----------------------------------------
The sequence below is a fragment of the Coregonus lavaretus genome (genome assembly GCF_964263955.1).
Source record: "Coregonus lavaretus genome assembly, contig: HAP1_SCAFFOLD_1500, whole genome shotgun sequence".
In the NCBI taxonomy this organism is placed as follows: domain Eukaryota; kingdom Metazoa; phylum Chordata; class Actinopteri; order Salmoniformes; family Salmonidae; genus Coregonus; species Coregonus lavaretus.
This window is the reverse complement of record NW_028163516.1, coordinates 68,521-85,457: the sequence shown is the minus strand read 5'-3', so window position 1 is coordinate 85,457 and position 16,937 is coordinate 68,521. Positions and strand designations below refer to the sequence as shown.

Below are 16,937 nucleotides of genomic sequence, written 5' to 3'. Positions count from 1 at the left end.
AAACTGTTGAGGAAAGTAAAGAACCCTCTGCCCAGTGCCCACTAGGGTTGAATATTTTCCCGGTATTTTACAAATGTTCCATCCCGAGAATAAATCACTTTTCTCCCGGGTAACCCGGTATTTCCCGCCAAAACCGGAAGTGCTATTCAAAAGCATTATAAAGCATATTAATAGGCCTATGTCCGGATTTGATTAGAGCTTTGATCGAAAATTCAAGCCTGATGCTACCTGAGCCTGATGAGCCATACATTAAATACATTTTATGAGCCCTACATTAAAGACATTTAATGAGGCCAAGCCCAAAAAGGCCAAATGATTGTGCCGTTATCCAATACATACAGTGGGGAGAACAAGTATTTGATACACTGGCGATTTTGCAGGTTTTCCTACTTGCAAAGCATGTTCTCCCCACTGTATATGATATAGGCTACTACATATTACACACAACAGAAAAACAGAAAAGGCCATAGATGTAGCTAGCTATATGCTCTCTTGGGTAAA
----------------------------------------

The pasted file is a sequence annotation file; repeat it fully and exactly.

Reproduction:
The sequence below is a fragment of the Coregonus lavaretus genome (genome assembly GCF_964263955.1).
Source record: "Coregonus lavaretus genome assembly, contig: HAP1_SCAFFOLD_1500, whole genome shotgun sequence".
In the NCBI taxonomy this organism is placed as follows: domain Eukaryota; kingdom Metazoa; phylum Chordata; class Actinopteri; order Salmoniformes; family Salmonidae; genus Coregonus; species Coregonus lavaretus.
This window is the reverse complement of record NW_028163516.1, coordinates 68,521-85,457: the sequence shown is the minus strand read 5'-3', so window position 1 is coordinate 85,457 and position 16,937 is coordinate 68,521. Positions and strand designations below refer to the sequence as shown.

Below are 16,937 nucleotides of genomic sequence, written 5' to 3'. Positions count from 1 at the left end.
AAACTGTTGAGGAAAGTAAAGAACCCTCTGCCCAGTGCCCACTAGGGTTGAATATTTTCCCGGTATTTTACAAATGTTCCATCCCGAGAATAAATCACTTTTCTCCCGGGTAACCCGGTATTTCCCGCCAAAACCGGAAGTGCTATTCAAAAGCATTATAAAGCATATTAATAGGCCTATGTCCGGATTTGATTAGAGCTTTGATCGAAAATTCAAGCCTGATGCTACCTGAGCCTGATGAGCCATACATTAAATACATTTTATGAGCCCTACATTAAAGACATTTAATGAGGCCAAGCCCAAAAAGGCCAAATGATTGTGCCGTTATCCAATACATACAGTGGGGAGAACAAGTATTTGATACACTGGCGATTTTGCAGGTTTTCCTACTTGCAAAGCATGTTCTCCCCACTGTATATGATATAGGCTACTACATATTACACACAACAGAAAAACAGAAAAGGCCATAGATGTAGCTAGCTATATGCTCTCTTGGGTAAA